Court orders SANRAL to give OUTA the N4 toll road operator's contract and financial records
OUTA has won a high court order against SANRAL, which orders the national roads agency to hand over a copy of the toll concession contract with Trans African Concessions (TRAC) along with financial and other records.
The concession contract gives TRAC the right to operate the N4 toll road, which runs from the City of Tshwane to the Maputo port.
On 15 November 2021, the Pretoria High Court ordered SANRAL to hand over the documents to OUTA within 15 days of the order being served on it. SANRAL must also pay OUTA’s court costs.
"This is another big win for transparency. SANRAL refused to provide the documents requested and forced OUTA to resort to legal action. All SANRAL really managed to do was delay the inevitable. Unfortunately, this is a strategy frequently used by government to block information," says Advocate Stefanie Fick, OUTA Executive Director.
The legal action
In June 2020, OUTA submitted a request for information in terms of the Promotion of Access to Information Act (PAIA), asking for a copy of the concession contract.
SANRAL failed to respond, which is legally deemed to be a refusal to comply.
In February 2021, OUTA filed legal action against SANRAL in the Pretoria High Court, demanding the documents. SANRAL failed to oppose the application so the order was granted to OUTA.
This is OUTA’s second PAIA court win this month
Less than two weeks ago, OUTA won another court action against another state entity which refused to comply with a PAIA request. In that case, the Johannesburg High Court ordered the Services Sector Education and Training Authority to hand over records of a controversial contract worth R163 million that OUTA had requested nearly three years earlier (see here).
What OUTA is looking for: toll road profits and possible misuse of the BRICS loan
SANRAL received a loan of R7 billion from the BRICS New Development Bank, announced in September 2019 and repayable over 15 years, for strengthening the toll roads programme. At the time, OUTA called for clarity on this loan (see here).
“The purpose of the loan is unclear and SANRAL refused to disclose the details of the terms. OUTA intends to establish whether this loan was used to further fund the concessionaire agreements. OUTA intends to establish whether the loan amounts were allocated and used to fund the concessionaire agreements in relation to the concessionaire tolled routes (N3TC, Bakwena and TRAC),” said Advocate Stefanie Fick, OUTA Executive Director, in the founding affidavit in the application against SANRAL, explaining why accessing the documents which SANRAL refused to hand over is in the public interest.
“To the best of OUTA’s knowledge, the concessionaires have been awarded contracts to maintain the toll roads and levy tolls for those roads in order for it to be self-sufficient… OUTA further wishes to establish whether TRAC is generating revenue in terms of the concessionaire agreement that disproportionately exceeds the actual costs related to maintaining the toll roads.” If TRAC is making excess profit, this may be in contravention of the Public Finance Management Act.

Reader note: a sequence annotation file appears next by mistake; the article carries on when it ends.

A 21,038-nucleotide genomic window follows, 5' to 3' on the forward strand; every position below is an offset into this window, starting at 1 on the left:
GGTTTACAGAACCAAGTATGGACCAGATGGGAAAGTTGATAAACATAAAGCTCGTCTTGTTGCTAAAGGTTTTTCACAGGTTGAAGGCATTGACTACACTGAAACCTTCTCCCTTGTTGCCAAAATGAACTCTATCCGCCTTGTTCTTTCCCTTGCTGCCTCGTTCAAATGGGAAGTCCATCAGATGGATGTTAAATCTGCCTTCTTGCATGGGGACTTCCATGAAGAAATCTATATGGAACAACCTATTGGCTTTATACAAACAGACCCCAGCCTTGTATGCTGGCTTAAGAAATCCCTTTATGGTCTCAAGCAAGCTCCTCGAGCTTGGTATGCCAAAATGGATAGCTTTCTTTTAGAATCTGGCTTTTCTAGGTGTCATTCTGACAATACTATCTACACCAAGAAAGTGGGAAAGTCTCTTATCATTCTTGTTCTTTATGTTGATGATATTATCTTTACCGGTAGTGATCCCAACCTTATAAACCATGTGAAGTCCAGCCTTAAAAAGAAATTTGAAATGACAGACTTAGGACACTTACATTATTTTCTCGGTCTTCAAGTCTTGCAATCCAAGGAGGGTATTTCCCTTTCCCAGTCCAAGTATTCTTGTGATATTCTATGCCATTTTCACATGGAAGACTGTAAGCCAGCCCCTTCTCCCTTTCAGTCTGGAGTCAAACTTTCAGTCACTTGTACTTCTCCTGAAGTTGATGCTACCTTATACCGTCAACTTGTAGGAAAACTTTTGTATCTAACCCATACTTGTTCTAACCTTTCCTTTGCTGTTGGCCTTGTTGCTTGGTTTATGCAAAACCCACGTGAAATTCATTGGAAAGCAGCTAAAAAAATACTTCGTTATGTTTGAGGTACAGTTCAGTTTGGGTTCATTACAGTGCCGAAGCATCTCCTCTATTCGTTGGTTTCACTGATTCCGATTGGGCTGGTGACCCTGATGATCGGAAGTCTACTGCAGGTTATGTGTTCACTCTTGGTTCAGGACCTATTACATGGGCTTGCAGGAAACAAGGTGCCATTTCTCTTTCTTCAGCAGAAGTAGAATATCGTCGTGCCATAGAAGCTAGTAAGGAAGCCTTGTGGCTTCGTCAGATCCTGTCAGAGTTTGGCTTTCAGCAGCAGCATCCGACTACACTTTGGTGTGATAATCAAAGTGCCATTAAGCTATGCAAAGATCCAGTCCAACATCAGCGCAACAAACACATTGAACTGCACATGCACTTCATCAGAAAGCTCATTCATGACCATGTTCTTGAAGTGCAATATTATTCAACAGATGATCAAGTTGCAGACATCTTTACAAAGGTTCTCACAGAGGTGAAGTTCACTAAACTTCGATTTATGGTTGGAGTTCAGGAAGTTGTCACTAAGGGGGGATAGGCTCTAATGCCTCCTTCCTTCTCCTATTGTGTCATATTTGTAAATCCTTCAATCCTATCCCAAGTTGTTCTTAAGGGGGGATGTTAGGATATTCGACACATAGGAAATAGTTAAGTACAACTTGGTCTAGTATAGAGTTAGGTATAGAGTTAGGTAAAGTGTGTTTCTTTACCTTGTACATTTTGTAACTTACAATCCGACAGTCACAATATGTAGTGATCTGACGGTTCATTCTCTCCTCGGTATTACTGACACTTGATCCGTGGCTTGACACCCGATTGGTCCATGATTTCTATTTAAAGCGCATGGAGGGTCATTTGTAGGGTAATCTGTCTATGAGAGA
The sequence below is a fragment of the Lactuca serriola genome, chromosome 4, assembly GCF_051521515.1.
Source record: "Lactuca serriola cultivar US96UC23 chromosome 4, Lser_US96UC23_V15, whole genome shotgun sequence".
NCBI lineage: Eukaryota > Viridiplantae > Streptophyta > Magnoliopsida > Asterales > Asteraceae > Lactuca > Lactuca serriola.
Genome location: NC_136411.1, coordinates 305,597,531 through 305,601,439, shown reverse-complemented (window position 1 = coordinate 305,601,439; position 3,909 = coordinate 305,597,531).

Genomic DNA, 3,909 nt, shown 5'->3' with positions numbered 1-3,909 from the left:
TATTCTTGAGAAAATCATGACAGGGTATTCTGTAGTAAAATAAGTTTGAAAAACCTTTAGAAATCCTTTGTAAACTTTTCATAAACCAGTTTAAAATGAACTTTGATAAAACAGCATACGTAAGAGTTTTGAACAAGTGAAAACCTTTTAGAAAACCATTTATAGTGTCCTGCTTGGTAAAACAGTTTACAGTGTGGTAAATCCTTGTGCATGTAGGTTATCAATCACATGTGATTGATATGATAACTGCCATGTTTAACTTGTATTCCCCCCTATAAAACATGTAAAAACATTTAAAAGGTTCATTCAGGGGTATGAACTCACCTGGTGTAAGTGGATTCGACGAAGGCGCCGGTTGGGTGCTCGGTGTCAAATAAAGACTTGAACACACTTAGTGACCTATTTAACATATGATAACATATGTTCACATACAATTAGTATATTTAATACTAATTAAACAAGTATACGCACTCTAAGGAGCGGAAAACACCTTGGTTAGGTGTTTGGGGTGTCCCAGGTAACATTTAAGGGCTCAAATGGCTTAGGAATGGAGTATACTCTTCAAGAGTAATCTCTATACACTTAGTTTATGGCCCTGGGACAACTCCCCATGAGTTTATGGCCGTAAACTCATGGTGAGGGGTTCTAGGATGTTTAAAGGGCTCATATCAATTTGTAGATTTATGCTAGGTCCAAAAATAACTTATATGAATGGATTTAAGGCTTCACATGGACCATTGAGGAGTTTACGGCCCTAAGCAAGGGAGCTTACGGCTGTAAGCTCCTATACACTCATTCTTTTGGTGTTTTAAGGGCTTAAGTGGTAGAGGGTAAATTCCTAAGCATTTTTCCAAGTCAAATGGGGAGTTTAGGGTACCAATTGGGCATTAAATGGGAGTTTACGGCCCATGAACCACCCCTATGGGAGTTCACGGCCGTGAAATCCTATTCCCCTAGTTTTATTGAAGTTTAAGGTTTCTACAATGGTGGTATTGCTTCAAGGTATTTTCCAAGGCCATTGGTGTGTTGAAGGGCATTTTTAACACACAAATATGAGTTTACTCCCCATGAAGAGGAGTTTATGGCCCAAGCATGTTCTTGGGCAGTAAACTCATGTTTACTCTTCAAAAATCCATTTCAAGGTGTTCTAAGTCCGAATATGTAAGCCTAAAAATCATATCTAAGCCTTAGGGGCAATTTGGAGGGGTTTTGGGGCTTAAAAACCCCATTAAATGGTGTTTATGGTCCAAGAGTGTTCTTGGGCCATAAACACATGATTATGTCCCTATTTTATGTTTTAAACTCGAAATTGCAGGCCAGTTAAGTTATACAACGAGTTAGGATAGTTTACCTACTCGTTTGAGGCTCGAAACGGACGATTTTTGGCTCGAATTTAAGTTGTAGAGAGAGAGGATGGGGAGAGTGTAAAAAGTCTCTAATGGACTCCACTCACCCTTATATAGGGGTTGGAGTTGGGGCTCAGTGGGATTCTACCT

“In addition, OUTA intends establishing whether the above-mentioned loan is going towards the GFIP bond (e-tolled roads) or other SANRAL managed roads which are supposed to be self-funding,” said Fick in the affidavit.
These are the documents that SANRAL must provide to OUTA
1. A copy of the SANRAL concession contract with TRAC for the N4 from Tshwane to Maputo port;
2. A copy of all annexures and addenda to this contract;
3. A copy of all amendments and addenda to this contract;
4. A copy of all operation and maintenance contracts between TRAC and the O&M Contractors, relating to the concession contract;
5. A copy of the operational and maintenance manual relating to the concession contract;
6. A copy of the contracts with independent engineers relating to the concession contract;
7. A copy of all the independent engineers’ reports submitted to SANRAL relating to the concession contract;
8. A copy of all construction work contracts entered into by TRAC relating to the concession contract;
9. A copy of all performance certificates issued relating to works contracts relating to the concession contract;
10. A copy of all “taking over certificates” issued in terms of the concession contract;
11. Copies of TRAC’s complete financial statements submitted to SANRAL in terms of the concession from 1999/2000;
12. Copies of all reconciliations of TRAC’s profit and loss accounts, with their proposed budgets, submitted to SANRAL in terms of the concession, from 1999/2000.
13. Copies of all annual reports submitted to SANRAL in terms of the concession contract from 1999/2000, certifying that the highway usage fee was correctly calculated.
14. Copies of the lists submitted to SANRAL in terms of the concession of TRAC’s lenders and creditors to which TRAC owes more than R10 million.
Two more OUTA cases against SANRAL
OUTA is currently involved in two other court actions against SANRAL over its refusal to provide information requested in PAIA applications in connection with toll road concessionaires Bakwena and N3TC. The concessionaires are applying to be added to the cases to oppose OUTA’s access to this information, which raises concern over what is being hidden. OUTA believes this is just an attempt to delay the inevitable handover of information. OUTA hopes these matters will be finalised during the first half of 2022.
A soundclip with comment by OUTA Executive Director Advocate Stefanie Fick is here.
More on OUTA’s search for information on SANRAL’s national toll road concessions (not the e-tolls) is here.